This last rule is huge, because the most advanced semiconductors are made by what I call “a complex adaptive coalition” of companies from America to Europe to Asia. Think of it this way: AMD, Qualcomm, Intel, Apple and Nvidia excel at the design of chips that have billions of transistors packed together ever more tightly to produce the processing power they are seeking. Synopsys and Cadence create sophisticated computer-aided design tools and software on which chip makers actually draw up their newest ideas. Applied Materials creates and modifies the materials to forge the billions of transistors and connecting wires in the chip. ASML, a Dutch company, provides the lithography tools in partnership with, among others, Zeiss SMT, a German company specializing in optical lenses, which draws the stencils on the silicon wafers from those designs, using both deep and extreme ultraviolet light — a very short wavelength that can print tiny, tiny designs on a microchip. Intel, Lam Research, KLA and firms from Korea to Japan to Taiwan also play key roles in this coalition.
The point is this: The more we push the boundaries of physics and materials science to cram more transistors onto a chip to get more processing power to continue to advance artificial intelligence, the less likely it is that any one company, or country, can excel at all the parts of the design and manufacturing process. You need the whole coalition. The reason Taiwan Semiconductor Manufacturing Company, known as TSMC, is considered the premier chip manufacturer in the world is that every member of this coalition trusts TSMC with its most intimate trade secrets, which it then melds and leverages for the benefit of the whole.
Because China is not trusted by the coalition partners not to steal their intellectual property, Beijing is left trying to replicate the world’s all-star manufacturing chip stack on its own with old technologies. It managed to pilfer a certain amount of chip technology, including 28 nanometer technology from TSMC back in 2017.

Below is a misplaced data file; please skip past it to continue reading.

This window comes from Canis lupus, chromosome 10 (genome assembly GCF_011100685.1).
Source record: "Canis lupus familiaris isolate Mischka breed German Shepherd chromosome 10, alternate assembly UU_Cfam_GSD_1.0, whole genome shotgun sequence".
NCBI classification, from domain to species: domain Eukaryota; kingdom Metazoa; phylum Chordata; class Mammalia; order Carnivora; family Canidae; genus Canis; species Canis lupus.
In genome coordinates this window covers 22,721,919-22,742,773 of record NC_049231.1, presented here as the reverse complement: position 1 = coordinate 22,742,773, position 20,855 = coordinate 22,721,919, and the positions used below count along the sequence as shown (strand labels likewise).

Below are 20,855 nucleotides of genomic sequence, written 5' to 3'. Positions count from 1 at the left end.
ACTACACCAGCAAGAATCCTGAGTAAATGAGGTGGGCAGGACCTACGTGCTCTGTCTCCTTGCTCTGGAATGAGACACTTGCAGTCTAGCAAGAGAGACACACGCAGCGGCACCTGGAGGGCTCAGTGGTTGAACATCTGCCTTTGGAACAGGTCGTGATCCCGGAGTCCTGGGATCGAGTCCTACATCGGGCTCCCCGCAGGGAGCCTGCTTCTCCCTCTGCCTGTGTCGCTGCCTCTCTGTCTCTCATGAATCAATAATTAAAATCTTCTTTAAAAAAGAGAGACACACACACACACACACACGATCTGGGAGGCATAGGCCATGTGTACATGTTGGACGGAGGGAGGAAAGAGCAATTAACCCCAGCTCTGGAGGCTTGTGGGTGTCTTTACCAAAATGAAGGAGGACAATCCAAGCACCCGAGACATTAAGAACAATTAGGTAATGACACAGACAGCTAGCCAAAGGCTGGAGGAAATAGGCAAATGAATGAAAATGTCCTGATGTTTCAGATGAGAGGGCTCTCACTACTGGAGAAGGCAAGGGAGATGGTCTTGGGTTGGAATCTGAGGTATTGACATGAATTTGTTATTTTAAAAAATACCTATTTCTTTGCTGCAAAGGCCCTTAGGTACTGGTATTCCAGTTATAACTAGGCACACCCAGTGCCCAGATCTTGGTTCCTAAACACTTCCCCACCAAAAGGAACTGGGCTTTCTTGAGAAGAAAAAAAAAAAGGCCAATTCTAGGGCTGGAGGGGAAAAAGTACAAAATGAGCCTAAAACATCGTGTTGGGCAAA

Until recently, China’s premier chip maker, Semiconductor Manufacturing International Company, had been thought to be stuck at mostly this chip level, although it claims to have produced some chips at the 14 nm and even 7 nm scale by jury-rigging some older-generation Deep UV lithography from ASML. U.S. experts told me, though, that China can’t mass produce these chips with precision without ASML’s latest technology — which is now banned from the country.
This week I interviewed U.S. Secretary of Commerce Gina Raimondo, who oversees both the new export controls on chips and the $52.7 billion that the Biden administration has just secured to support more U.S. research on next-generation semiconductors and to bring advanced chip manufacturing back to the U.S. Raimondo rejects the idea that the new regulations are tantamount to an act of war.
“The U.S. was in an untenable position,” she told me in her office. “Today we are purchasing 100 percent of our advanced logic chips from abroad — 90 percent from TSMC in Taiwan and 10 percent from Samsung in Korea.” (That IS pretty crazy, but it IS true.)
“We do not make in the U.S. any of the chips we need for artificial intelligence, for our military, for our satellites, for our space programs” — not to mention myriad nonmilitary applications that power our economy. The recent CHIPS Act, she said, was our “offensive initiative” to strengthen our whole innovation ecosystem so more of the most advanced chips will be made in the U.S.
Imposing on China the new export controls on advanced chip-making technologies, she said, “was our defensive strategy. China has a strategy of military-civil fusion,” and Beijing has made clear “that it intends to become totally self-sufficient in the most advanced technologies” to dominate both the civilian commercial markets and the 21st century battlefield. “We cannot ignore China’s intentions.”
So, to protect ourselves and our allies — and all the technologies we have invented individually and collectively — she added, “what we did was the next logical step, to prevent China from getting to the next step.” The U.S. and its allies design and manufacture “the most advanced supercomputing chips, and we don’t want them in China’s hands and be used for military purposes.”
Our main focus, concluded Raimondo, “is playing offense — to innovate faster than the Chinese. But at the same time, we are going to meet the increasing threat they are presenting by protecting what we need to. It is important that we de-escalate where we can and do business where we can. We don’t want a conflict. But we have to protect ourselves with eyes wide open.”